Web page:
No one was more staggered at this turn of events than Spassky, 55, a graying, personable, beloved eminence among chess masters. "Bobby pulls me out of oblivion," said Spassky, whose ranking had slipped to 99th in the world. "He makes me fight. It's a miracle...."
That was not the only evidence he found of divine intervention. Early in August, Fischer joined Spassky, who had also arrived in Yugoslavia, for dinner in a Belgrade restaurant to chat about old times. Later, when Spassky saw Vasiljevic, he approached him, making the sign of the cross: "My God, it is a miracle!" said Spassky. "Bobby is so kind, so friendly.... He is normal!"
However one defines it, normal is not a word that comes immediately to mind regarding Fischer, and surely nothing is ordinary about his bizarre, unorthodox comeback against Spassky. They had agreed to renew hostilities in the Montenegrin resort community of Sveti Stefan, just 70 miles south of where thousands were dying in the Balkan civil war. The two men began training on a small island just offshore, also called Sveti Stefan—a 15th-century fishing village with meandering walkways and old stone buildings that now serve as shops, villas and a hotel.
It is, of course, the perfect setting for Fischer. More a fortress than an island, Sveti Stefan's steep cliffs drop 150 feet to the blue Adriatic, and the only access by land is a gate at the end of a 100-yard footbridge that connects the island to the mainland. Fischer lives in the most secure and luxurious of the villas—Sophia Loren and Carlo Ponti used to vacation there—high on a remote corner of the island, overlooking the sea. A guard stands sentry at its only gate. Fischer takes all his meals on the island, and bodyguards accompany him everywhere.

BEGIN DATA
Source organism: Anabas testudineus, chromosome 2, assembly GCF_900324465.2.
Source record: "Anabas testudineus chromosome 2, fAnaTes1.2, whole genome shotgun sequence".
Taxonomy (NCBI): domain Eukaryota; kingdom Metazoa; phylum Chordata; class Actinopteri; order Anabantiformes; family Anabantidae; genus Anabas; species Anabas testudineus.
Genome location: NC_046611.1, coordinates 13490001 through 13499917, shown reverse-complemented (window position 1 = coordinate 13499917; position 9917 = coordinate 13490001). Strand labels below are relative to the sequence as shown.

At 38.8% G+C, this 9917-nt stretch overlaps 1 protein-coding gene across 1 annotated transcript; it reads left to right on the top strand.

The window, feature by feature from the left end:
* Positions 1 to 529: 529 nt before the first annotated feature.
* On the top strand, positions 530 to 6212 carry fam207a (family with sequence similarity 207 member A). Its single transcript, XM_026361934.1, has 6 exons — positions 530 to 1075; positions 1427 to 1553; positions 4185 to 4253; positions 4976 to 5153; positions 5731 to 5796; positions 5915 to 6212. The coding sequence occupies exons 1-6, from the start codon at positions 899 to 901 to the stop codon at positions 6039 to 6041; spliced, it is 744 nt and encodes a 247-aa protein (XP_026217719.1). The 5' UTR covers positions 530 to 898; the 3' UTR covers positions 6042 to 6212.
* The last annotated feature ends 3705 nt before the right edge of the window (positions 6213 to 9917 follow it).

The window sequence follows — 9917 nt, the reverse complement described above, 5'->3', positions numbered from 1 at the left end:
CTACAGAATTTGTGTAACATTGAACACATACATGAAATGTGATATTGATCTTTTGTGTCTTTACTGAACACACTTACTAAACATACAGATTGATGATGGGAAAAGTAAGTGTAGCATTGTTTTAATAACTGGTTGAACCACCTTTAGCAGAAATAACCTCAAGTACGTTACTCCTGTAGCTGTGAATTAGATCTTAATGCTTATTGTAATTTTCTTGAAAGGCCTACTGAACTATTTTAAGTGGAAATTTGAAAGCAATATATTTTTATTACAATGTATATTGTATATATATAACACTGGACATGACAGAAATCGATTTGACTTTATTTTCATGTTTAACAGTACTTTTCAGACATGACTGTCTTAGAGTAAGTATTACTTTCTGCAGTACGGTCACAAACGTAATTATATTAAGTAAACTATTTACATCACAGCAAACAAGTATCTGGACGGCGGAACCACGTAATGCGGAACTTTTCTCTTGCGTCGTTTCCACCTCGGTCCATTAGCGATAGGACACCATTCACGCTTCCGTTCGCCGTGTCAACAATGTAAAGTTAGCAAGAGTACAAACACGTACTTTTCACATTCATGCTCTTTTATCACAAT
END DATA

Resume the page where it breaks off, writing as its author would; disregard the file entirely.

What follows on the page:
"Bobby is very happy here," Spassky said one day, smiling mischievously. "He has everything he want. He has good food and big villa and many guards. He is the mustafa." Spassky has not minded playing the knight to the Fischer king, but he has his pride—and his chances. "I feel confident I can beat him," Spassky said before the match began. "I'm in good shape." Leaving for his room to study, he added, "Well, I must prepare to bite the crocodile."
If Fischer has been front and center in this show, Vasiljevic has not been far behind him, literally and figuratively. He races to and from meals and meetings with something approaching manic intensity, sweating as freely as a cold beer, and with an object always smoking in his hand—a cigarette one moment, a cigar the next, a pipe in between. Rough-hewn and thickset, with a disheveled tie and shiny suits, he looks more like a Teamster organizer than the banker-trader that he claims to be, putting one in mind of Joe Pesci in Goodfellas.
Last winter Vasiljevic acquired the island of Sveti Stefan and the resort that is its namesake, along with three other nearby seaside hotels, from the Montenegrin government for $570 million, to be paid over five years. "It's my private offshore zone," he says of Sveti Stefan. "It is not in the war." His ambition is to turn it into his own private state.